Born out of $10 million in research funding from the Department of Defense, Natural Fiber Welding (NFW) has the potential to change the way textiles are made and discarded materials are reused.
Dr. Luke Haverhals, the developer and co-inventor of fiber welding, said the platform has the potential to create a continuous supply of sustainable, economical materials for the textiles, home goods, building products and other industries.
He explained that fiber welding came about from Air Force funding that sought to explore manipulating biomaterials, with a particular interest in silk.
“Fiber welding is the ability to get fibers to fuse together without using glue and without denaturing the underlying substrate,” Haverhals said in a phone interview.
In the process, small amounts of bio-based polymers like cotton are temporarily liberated from their intermolecular constraints and made free to interact, he explained. As polymers from the outside of fibers interact, intermolecular forces extend from one fiber to the next, naturally “welding” them together and producing robust fiber-based filaments.
During the fiber welding process, value-added functional properties like magnetism, conductivity, fire resistance and energy storage can be incorporated through engineering of the patented processes, Haverhals noted.
Fiber welding can produce 100 percent natural fiber composites that can be used in everything from high performance yarns and fabrics to rigid upcycled building materials from discarded clothing that would have ended up in a landfill, Haverhals said.
Of particular interest for the textile sector, the main focus of NFW is on transforming cotton at the molecular level from a loose collection of fibers to a tunable filament. The process of fiber welding can be applied to yarn, new fabric or recycled products.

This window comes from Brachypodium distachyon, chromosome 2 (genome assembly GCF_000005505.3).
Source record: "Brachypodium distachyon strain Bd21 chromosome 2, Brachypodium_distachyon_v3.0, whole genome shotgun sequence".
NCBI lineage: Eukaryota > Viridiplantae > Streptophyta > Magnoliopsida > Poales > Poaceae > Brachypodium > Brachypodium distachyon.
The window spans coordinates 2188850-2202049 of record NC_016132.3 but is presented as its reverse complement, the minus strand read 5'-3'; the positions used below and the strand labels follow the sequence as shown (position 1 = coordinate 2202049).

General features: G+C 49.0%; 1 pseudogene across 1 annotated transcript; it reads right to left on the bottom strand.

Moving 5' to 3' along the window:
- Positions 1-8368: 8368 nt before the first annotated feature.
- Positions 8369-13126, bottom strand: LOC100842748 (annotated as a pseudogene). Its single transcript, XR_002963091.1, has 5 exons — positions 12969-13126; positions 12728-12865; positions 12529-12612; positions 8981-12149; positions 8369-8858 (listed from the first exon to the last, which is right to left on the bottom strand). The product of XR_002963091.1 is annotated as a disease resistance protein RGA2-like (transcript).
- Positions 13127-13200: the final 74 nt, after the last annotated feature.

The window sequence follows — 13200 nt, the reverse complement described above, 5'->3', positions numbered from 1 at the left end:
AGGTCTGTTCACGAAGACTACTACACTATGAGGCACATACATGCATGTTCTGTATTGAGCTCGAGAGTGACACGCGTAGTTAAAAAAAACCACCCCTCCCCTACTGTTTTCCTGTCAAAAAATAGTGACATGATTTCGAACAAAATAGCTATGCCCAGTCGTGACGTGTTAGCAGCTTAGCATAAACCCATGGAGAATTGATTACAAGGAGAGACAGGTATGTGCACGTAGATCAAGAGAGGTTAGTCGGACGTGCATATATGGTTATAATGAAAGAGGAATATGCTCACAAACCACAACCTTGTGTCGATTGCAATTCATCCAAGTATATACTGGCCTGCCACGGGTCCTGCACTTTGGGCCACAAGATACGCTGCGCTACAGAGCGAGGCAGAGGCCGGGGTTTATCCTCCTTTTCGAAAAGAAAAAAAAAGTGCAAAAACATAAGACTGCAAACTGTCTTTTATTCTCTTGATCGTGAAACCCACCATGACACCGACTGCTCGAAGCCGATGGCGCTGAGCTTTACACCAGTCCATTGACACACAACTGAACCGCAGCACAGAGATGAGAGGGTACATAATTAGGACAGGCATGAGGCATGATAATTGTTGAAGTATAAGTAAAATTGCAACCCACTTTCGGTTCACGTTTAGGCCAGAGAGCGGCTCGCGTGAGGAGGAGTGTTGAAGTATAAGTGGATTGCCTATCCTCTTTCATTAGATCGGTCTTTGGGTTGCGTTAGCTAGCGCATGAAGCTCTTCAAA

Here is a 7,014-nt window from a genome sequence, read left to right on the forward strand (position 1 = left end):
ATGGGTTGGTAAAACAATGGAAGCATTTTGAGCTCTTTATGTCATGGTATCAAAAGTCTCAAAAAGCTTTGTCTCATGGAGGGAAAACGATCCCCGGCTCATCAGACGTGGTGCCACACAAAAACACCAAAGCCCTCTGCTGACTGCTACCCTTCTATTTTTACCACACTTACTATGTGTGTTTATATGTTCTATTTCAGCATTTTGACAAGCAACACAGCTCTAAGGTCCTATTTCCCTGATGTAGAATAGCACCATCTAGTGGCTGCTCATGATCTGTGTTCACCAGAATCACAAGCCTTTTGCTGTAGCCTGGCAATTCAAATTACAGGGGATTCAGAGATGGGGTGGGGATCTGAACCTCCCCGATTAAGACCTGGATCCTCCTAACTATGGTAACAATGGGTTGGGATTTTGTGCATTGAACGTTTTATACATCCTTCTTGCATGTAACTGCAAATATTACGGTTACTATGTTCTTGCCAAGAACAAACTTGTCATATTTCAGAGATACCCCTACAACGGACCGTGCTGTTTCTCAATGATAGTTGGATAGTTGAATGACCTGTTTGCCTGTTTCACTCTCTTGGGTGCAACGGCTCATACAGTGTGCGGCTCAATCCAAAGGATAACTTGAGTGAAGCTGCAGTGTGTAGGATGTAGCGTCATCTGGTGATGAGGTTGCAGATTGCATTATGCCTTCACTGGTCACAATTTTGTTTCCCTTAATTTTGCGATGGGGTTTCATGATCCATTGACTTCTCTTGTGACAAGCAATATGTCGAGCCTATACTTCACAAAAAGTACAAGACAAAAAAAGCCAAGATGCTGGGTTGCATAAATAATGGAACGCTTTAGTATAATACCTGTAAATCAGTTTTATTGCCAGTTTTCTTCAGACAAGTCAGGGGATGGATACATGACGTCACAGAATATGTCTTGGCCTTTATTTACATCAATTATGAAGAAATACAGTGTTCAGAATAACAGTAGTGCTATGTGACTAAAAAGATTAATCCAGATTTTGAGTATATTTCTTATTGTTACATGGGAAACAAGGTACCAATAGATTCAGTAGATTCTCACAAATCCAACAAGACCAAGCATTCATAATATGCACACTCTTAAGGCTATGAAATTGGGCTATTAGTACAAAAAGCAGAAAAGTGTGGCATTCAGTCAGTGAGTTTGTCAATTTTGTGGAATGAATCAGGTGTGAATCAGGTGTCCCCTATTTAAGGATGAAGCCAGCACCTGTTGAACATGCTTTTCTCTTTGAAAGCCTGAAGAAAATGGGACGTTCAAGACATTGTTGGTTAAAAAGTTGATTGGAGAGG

“Natural Fiber Welding is beneficial to the manufacturing side and the performance the user can get out of it,” Haverhals said. “It’s a very scaleable process, a new way for people to think about where they get their textiles and building materials using natural materials that biodegrade, thus avoiding the use of plastics and petroleum-based materials that can be harmful to the environment.”
Fiber welded cotton is 100 percent natural with no synthetic processes or additives.
Haverhals explained that the proprietary chemistry process used to weld the fibers is closed loop, with no waste or byproduct. Based in Peoria, Ill., the facility uses “smart green chemistry with automation,” he noted.
“The raw material is derived from upcycled cotton from mills that are reclaiming cotton from used garments,” he said. “But the cotton fiber gets shorter when upcycled and limits the products that can be manufactured. We’re working with those mills to have them spin yarns they would not have thought about using before.”
Haverhals noted that NFW also has products that blend wool and cotton, and has also worked with silk, linen, flax and industrial hemp.
“Our palette is the natural fiber world,” he said.
NFM is now in the “pilot” stage, working with mills and raw material providers on sampling and product testing.
“Our engineers are building the next generation equipment,” Haverhals said. “In the short term, we will manufacture fabrics ourselves and get market adoption and at some point we will license our automated solutions to mills and create partnerships.”
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